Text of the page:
Wearing uncut hair (kes) covered with a turban and carrying the symbolic knife (kirpan) are two of the five emblems of Sikh initiation into the Khalsa, the Sikh sacred community. In the United States, Sikhs have defended the right to wear these symbols of faith with varying results. Many judicial cases require parties to strike a balance between an individual’s right of free exercise, and questions of safety, government interest, and/or undue hardship on an organization.
Wearing uncut hair (kes) covered with a turban and carrying the symbolic knife (kirpan) are two of the five emblems of Sikh initiation into the Khalsa. So it has been since the beginning of the 18th century. In 20th century America, Sikhs have had to defend the right to wear these sacred symbols of faith and some of these cases have begun to set legal precedents.
In 1994, the Livingston Union School District in California prohibited three Sikh children of the Cheema family, who had taken amrit to join the Khalsa, from wearing the kirpan to school because the school’s policy barred the possession of knives on school property. Knives, even symbolic knives, might be a danger to other children and create an atmosphere of fear. They suggested, perhaps, a kirpan medallion as a substitute. The Cheema family asked the district court for an injunction which would prohibit the school district from applying the knife-rule to the kirpan. The district court denied this motion and the Cheema children withdrew from school in January 1994.
When the U.S. Court of Appeals heard the case in August of 1994, it reversed the lower court’s decision. A Sikh scholar testified that “it is my belief that the obligation to wear a kirpan cannot be fulfilled by a medallion or any similar replica. In fact, I believe that wearing such a substitute would actually be inconsistent with the injunctions of our faith against idolatry.” He explained to the court that the kirpan as a knife “is not, however, a weapon and would never be so regarded by a Khalsa Sikh. Rather, it is an important religious symbol… Other than in connection with religious festivals or celebrations, it would not be removed by the wearer for any purpose, and certainly not for use as an offensive weapon to harm others.”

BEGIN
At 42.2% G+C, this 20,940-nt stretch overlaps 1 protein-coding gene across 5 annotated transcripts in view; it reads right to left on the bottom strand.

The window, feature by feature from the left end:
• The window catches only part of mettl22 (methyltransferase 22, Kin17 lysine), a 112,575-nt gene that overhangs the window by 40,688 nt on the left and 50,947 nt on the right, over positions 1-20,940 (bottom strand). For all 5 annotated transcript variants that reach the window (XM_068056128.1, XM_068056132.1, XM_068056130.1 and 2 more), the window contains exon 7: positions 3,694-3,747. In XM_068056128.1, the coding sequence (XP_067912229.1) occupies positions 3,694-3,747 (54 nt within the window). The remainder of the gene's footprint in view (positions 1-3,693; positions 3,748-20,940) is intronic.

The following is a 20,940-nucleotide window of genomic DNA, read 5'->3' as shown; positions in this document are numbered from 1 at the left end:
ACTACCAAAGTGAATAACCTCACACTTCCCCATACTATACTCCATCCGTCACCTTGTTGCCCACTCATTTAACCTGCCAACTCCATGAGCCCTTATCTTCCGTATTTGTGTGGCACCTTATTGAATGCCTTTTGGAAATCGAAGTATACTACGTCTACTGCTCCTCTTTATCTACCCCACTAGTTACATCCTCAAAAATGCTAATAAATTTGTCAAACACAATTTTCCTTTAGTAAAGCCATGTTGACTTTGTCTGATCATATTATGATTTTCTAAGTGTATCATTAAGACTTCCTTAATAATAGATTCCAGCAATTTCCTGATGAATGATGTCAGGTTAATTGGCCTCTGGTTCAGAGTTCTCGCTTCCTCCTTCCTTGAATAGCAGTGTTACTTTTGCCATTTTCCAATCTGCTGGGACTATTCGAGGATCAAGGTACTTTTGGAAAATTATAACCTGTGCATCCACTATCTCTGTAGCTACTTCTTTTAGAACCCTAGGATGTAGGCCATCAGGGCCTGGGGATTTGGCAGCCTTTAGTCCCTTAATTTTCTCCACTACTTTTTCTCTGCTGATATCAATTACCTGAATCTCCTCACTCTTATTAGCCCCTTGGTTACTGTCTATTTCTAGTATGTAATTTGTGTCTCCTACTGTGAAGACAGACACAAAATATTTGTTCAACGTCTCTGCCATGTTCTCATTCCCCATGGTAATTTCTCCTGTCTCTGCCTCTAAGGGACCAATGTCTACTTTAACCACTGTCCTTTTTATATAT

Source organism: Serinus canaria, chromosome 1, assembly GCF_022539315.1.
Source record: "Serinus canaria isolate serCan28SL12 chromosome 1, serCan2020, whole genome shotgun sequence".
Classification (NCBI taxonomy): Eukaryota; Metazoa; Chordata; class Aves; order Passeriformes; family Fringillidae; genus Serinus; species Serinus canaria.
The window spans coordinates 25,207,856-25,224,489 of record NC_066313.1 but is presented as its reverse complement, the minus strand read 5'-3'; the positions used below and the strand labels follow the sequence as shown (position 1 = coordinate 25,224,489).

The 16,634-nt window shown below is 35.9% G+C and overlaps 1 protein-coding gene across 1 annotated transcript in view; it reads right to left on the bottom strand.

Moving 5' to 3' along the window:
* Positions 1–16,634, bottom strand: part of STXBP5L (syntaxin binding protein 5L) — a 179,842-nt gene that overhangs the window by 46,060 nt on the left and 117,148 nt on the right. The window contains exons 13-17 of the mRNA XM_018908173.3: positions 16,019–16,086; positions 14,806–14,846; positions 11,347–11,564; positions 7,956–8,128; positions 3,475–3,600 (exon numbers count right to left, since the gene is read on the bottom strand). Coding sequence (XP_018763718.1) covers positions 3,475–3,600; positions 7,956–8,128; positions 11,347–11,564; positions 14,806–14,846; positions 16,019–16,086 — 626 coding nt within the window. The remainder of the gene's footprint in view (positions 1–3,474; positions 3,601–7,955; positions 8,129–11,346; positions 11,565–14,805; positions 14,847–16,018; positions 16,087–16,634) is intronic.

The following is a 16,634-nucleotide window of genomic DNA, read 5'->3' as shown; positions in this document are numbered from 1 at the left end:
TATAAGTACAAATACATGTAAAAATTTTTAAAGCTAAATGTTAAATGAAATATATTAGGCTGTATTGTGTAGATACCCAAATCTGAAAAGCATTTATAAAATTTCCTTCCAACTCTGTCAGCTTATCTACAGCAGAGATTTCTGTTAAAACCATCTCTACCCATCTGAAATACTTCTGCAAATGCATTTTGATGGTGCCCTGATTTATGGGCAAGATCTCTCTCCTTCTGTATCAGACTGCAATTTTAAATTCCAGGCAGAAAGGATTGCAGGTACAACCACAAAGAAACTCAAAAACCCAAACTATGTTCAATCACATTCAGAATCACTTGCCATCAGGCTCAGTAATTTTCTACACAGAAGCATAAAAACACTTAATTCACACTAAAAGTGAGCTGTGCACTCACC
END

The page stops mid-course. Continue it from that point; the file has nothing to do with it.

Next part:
The Court ruled that the Livingston elementary school must make “all reasonable efforts” to accommodate the religious beliefs and practices of the three Sikh youngsters. “We conclude that the Cheema children will suffer not just hardship, but possibly irreparable injury if they are not allowed to attend school during the pendency of this case.” Citing the Religious Freedom Restoration Act of 1993, the court stated a person’s free exercise of religious belief cannot be infringed by the government without demonstrating a “compelling governmental interest.” Other school districts permit the carrying of kirpans, which Sikhs have voluntarily sewn into their sheaths, and such was the agreement reached in Livingston [No. 94-16097].
Janet Cooper’s case in Oregon was different. She was a public school teacher who became a Sikh and adopted the white turban and the white garb that members of the Sikh Dharma wear. She was dismissed from her position, in compliance with the Oregon statute [ORS 342.650] providing “No teacher in any public school shall wear any religious dress while engaged in the performance of duties as a teacher.” The case was reviewed by the Supreme Court of Oregon which reviewed and upheld the Oregon law, opting for the “child’s right to the free exercise and enjoyment of its religious opinions or heritage, untroubled by being out of step with those of the teacher” [723 P.2d 298 (0r.1986)].